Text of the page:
The allegations of intentionality by Israel were based on the deaths of and injuries to civilians in situations where our fact-finding mission had no evidence on which to draw any other reasonable conclusion. While the investigations published by the Israeli military and recognized in the U.N. committee’s report have established the validity of some incidents that we investigated in cases involving individual soldiers, they also indicate that civilians were not intentionally targeted as a matter of policy.
Melanie Philips in her charecteristic style is quick off the bat," By his own admission, the man stands revealed as at best an abject idiot and at worst a moral and judicial bankrupt." Ron Radosh follows a similar line, and doesn't believe that there is anything Goldstone didn't know when the original report came out, Yaacov lozowick points out " Too late The damage has been done, and no retraction now will alleviate it, not unless, perhaps, the judge spends the rest of his days trudging from TV station to TV station, from newspaper to newspaper, from campus to campus, and insists that the original reports was an abomination."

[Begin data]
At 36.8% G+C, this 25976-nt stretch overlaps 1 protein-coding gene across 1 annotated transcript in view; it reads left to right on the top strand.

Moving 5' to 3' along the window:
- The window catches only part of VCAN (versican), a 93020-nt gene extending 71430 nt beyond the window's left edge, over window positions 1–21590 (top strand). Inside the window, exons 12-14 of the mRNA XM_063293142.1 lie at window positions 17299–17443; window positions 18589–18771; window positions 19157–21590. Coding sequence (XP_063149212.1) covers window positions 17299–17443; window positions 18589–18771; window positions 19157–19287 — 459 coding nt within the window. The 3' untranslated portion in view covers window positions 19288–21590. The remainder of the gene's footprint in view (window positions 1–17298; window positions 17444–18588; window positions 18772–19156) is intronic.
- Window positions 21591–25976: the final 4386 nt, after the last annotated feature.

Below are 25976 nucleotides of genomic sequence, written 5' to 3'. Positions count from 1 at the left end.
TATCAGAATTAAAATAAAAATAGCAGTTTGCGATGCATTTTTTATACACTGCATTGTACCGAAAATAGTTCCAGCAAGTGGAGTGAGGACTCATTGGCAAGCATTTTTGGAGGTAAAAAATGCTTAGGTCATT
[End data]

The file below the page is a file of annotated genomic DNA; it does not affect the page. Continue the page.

Ha'aretz argues that Goldstone's recantation is a sign of a larger shift in Western opinion, Ynet quotes an unidentified military source, that seems to think Goldstone's retraction will lessen judicial risk for IDF officers (It won't).
Ed Lasky makes the point that everyone will suspect that Goldstone's new view was made under duress. Memri brings a palestinian source already making that claim.